Smart biomaterial platforms: Controlling and being controlled by cells

Ameya R. Narkar, Zhuoqi Tong, Pranav Soman, James H. Henderson

Research output: Contribution to journalReview articlepeer-review

Abstract

Across diverse research and application areas, dynamic functionality—such as programmable changes in biochemical property, in mechanical property, or in microscopic or macroscopic architecture—is an increasingly common biomaterials design criterion, joining long-studied criteria such as cytocompatibility and biocompatibility, drug release kinetics, and controlled degradability or long-term stability in vivo. Despite tremendous effort, achieving dynamic functionality while simultaneously maintaining other desired design criteria remains a significant challenge. Reversible dynamic functionality, rather than one-time or one-way dynamic functionality, is of particular interest but has proven especially challenging. Such reversible functionality could enable studies that address the current gap between the dynamic nature of in vivo biological and biomechanical processes, such as cell traction, cell-extracellular matrix (ECM) interactions, and cell-mediated ECM remodeling, and the static nature of the substrates and ECM constructs used to study the processes. This review assesses dynamic materials that have traditionally been used to control cell activity and static biomaterial constructs, experimental and computational techniques, with features that may inform continued advances in reversible dynamic materials. Taken together, this review presents a perspective on combining the reversibility of smart materials and the in-depth dynamic cell behavior probed by static polymers to design smart bi-directional ECM platforms that can reversibly and repeatedly communicate with cells.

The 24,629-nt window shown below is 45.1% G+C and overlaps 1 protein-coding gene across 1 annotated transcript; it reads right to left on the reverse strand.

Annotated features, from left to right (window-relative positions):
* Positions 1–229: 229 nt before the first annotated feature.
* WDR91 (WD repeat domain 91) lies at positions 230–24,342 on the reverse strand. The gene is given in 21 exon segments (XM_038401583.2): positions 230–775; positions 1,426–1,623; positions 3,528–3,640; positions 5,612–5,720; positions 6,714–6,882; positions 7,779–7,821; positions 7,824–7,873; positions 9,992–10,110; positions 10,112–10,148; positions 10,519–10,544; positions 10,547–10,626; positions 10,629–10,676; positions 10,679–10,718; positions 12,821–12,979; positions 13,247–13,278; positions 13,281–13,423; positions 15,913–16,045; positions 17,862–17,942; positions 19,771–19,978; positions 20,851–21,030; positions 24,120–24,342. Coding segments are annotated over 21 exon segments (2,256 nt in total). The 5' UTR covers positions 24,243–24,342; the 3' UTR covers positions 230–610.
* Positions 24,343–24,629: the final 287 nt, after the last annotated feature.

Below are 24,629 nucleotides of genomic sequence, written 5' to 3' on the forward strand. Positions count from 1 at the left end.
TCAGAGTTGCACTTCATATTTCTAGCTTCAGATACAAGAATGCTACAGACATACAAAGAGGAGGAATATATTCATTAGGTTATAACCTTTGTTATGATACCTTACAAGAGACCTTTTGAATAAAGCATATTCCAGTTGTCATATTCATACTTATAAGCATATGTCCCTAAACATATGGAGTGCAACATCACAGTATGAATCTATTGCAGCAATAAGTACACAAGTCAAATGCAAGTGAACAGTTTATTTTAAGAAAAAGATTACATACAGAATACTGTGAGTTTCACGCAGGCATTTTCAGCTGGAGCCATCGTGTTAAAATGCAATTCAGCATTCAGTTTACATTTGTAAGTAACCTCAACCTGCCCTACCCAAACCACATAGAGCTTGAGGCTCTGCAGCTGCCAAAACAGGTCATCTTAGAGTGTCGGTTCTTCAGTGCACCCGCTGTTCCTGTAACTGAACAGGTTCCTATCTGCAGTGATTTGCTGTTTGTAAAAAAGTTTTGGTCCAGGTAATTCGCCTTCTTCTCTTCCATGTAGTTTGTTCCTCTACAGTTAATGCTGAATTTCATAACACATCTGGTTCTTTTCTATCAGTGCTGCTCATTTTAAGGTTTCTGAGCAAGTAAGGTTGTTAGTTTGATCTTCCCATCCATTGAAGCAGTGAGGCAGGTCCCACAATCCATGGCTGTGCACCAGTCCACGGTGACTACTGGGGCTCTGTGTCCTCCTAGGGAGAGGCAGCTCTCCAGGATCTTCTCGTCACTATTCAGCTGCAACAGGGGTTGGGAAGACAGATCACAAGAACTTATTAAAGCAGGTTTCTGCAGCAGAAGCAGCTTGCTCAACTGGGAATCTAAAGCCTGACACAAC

Original languageEnglish (US)
Article number121450
JournalBiomaterials
Volume283
DOIs
StatePublished - Apr 2022

Keywords

  • Cell activity
  • Computational
  • Dynamic
  • Extracellular matrix
  • Reversible
  • Smart materials

ASJC Scopus subject areas

  • Biophysics
  • Bioengineering
  • Ceramics and Composites
  • Biomaterials
  • Mechanics of Materials

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